Penny Stock Promoter Ranking System

on July 13, 2013 Developers Blog with 0 comments

The Need for a Penny Stock Promoter Ranking System

The average stock promoter has a very poor track record when it comes to overall gains for their “picks” or "alerts". A stock promoter's "picks" lose most of their value soon after the campaign has started and the share price hardly ever recovers in value. This fact is not obvious because penny stock promoters do not display their track record for their newsletter subscribers to study. This type of information is actually very difficult to determine without some kind of historical record of all previous promotional campaigns by that particular stock promoter.

This lack of transparency leaves the penny stock investor to guess which stock promoter has the best track record and which stock promoters should be avoided. This is not easy considering new stock promoters appear on a weekly or monthly basis. Most penny stock promoters will operate under several aliases which make performance tracking even more difficult.

This is why OTC Dynamics has created a penny stock promoter ranking system. OTC Dynamics has been tracking penny stock promotions (and the resultant effects on share price) for several years. During this period, we have collected and maintained detailed performance records that show just how effective, or ineffective, any particular stock promoter has been. By using this historical data, we are able to rank penny stock promoters based on the total gain or loss at the end of any given stock promotion.

This does not mean that the highest ranked penny stock promoters always provide opportunities for profitable trades.

Consider a bag of apples - all of which have some form of bruising or spoiling. Upon examination, you will realize that none of the apples are perfect. However, there are some apples that are relatively better than the others in that they may have less bruising and less spoiling compared to the other apples. This is what our stock promoter ranking system does. The system ranks a stock promoter’s relative performance. In this case, relative to other stock promoters.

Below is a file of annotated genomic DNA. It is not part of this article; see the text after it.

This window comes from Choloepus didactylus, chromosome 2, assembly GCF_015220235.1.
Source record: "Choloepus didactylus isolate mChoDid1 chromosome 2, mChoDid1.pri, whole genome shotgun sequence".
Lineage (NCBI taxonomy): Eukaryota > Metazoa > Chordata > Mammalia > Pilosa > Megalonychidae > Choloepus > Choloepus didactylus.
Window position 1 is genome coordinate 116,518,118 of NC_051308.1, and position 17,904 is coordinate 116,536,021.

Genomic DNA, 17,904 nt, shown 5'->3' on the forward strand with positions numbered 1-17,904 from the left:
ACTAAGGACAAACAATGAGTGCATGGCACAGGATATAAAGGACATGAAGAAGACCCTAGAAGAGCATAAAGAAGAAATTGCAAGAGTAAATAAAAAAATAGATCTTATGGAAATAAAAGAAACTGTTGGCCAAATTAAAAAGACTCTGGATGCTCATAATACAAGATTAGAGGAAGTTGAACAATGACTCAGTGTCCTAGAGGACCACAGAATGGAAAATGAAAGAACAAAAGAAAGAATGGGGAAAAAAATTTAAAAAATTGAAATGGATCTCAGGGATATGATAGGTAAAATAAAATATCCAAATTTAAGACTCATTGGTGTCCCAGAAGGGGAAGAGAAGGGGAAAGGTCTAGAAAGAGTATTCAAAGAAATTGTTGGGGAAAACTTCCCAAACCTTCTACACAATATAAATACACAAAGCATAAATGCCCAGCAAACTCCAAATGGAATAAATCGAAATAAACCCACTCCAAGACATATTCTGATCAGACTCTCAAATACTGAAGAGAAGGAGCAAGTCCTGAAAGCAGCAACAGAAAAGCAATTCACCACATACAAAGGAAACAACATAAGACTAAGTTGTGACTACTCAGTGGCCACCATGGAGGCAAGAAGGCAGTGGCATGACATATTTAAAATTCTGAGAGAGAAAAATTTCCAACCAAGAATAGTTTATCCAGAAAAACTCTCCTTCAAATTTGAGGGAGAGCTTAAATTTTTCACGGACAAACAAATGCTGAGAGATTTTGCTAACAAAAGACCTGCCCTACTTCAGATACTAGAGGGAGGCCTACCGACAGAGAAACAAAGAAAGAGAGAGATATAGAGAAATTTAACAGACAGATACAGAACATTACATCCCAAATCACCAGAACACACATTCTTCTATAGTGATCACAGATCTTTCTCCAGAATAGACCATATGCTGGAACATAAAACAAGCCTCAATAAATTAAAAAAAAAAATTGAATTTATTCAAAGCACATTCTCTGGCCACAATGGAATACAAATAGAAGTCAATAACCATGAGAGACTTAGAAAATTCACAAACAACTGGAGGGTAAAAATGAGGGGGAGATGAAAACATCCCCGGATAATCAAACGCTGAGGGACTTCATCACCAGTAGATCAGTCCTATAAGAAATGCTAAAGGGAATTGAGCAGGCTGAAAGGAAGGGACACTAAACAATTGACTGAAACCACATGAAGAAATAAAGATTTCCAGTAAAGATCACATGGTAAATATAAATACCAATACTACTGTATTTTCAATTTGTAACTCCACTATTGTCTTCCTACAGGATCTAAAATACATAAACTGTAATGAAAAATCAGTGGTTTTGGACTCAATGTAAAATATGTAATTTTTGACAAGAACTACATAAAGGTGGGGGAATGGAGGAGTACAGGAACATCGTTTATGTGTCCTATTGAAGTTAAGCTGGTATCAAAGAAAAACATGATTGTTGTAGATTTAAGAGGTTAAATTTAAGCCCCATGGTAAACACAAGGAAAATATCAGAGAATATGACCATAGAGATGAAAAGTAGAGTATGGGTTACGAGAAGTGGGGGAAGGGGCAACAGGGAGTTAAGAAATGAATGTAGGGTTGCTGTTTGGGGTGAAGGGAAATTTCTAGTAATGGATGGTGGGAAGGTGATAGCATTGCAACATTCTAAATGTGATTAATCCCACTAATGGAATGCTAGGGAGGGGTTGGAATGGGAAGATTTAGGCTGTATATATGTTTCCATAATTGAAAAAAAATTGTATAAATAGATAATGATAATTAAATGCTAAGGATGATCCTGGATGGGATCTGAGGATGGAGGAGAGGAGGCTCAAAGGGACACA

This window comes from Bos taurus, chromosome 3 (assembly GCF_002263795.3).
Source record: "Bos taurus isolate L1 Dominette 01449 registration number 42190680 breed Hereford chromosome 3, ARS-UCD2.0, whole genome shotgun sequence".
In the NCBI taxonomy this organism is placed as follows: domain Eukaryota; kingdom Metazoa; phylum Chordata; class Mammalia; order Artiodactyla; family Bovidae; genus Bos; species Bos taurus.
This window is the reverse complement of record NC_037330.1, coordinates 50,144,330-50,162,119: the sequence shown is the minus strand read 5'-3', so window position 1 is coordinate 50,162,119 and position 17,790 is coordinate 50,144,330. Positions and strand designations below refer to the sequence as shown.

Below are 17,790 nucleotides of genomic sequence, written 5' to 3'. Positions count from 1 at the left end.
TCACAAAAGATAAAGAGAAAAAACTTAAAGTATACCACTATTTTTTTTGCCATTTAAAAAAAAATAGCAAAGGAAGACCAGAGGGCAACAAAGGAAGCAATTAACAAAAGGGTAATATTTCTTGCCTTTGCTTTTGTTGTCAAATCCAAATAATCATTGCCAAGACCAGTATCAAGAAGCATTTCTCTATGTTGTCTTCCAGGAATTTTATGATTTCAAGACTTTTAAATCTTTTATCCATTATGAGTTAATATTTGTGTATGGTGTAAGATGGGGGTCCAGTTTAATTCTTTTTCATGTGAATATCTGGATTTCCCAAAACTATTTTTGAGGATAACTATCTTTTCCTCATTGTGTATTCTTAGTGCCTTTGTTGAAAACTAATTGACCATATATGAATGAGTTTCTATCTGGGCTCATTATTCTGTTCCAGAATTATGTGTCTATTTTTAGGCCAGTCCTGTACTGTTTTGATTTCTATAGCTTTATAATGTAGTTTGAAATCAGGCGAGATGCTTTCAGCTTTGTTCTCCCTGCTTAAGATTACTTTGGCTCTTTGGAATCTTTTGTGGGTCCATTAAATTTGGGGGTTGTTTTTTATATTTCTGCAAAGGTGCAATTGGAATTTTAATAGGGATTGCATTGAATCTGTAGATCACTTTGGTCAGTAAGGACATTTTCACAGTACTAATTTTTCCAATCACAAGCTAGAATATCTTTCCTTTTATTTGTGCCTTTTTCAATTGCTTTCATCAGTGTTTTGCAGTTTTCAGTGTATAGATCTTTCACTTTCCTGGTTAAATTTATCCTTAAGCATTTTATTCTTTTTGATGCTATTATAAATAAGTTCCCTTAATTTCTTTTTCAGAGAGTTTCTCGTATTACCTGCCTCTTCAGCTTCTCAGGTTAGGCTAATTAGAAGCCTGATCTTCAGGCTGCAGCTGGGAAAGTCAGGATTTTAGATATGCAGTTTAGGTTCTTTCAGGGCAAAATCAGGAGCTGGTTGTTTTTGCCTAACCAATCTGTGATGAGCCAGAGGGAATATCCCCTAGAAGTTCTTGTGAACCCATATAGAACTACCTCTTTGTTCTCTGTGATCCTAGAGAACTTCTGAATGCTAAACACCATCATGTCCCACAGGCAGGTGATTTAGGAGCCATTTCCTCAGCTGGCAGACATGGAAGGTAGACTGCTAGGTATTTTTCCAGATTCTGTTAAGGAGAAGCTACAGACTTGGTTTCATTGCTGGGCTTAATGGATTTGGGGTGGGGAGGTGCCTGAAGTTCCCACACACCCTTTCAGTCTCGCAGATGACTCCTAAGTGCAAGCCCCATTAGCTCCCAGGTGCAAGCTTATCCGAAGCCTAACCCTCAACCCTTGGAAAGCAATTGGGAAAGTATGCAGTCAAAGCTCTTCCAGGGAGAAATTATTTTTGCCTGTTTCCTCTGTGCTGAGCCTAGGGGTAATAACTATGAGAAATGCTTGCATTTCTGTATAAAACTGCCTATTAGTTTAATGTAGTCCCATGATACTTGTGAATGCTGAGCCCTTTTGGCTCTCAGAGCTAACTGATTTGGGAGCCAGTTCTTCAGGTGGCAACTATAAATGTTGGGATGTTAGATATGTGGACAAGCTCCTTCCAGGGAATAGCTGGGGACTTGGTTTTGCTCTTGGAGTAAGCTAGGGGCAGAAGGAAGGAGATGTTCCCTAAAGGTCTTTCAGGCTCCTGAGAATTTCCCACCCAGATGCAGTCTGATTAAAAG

Our ranking system uses two statistical measurements to calculate a stock promoter’s rank. The first measurement is based the total gain or loss on the first day of a promotional campaign. This first day of the promotional campaign in known as the campaign initiating day and is abbreviated as cid on our website. The cid measures the performance on the first day of a promotional campaign by a particular stock promoter. The second measurement is based on the total gain or loss over the entire promotional period; which may be longer than a single day. This second metric is a measurement of performance over the entire term of the stock promotion and is therefore known as a term statistic.

The rank/score given to a promoter is a measurement of short term performance only. On average, this period of time is less than one day.

Since the average penny stock promotion lasts for a period of approximately one day (with exceptions), the rank system will assign a higher rank/score to a promoter who creates the most buying volume on the first day of a promotional campaign. Generally speaking, the more buy volume there is during a trading session, the higher the share price is likely to rise (this is a simplified rule of thumb that does not consider the share structure, dilution, or covering of shares sold short). Conversely, if a stock promoter is associated with a sustained selling of shares on the first day of a particular stock promotion, the ranking system will assign a lower rank/score to that stock promoter since stock promotions by that promoter are likely to “trap” traders in a so-called “pump and dump” campaigns.

Why bother with a ranking system?

Although penny stock promotions are a grey area of the stock market, they are not going away anytime soon. Therefore, the more informed penny stock investors are, the better they will be able to deal with penny stock promotions whenever they are encountered. Whether this means avoiding stock promotions altogether is for the individual investor to decide.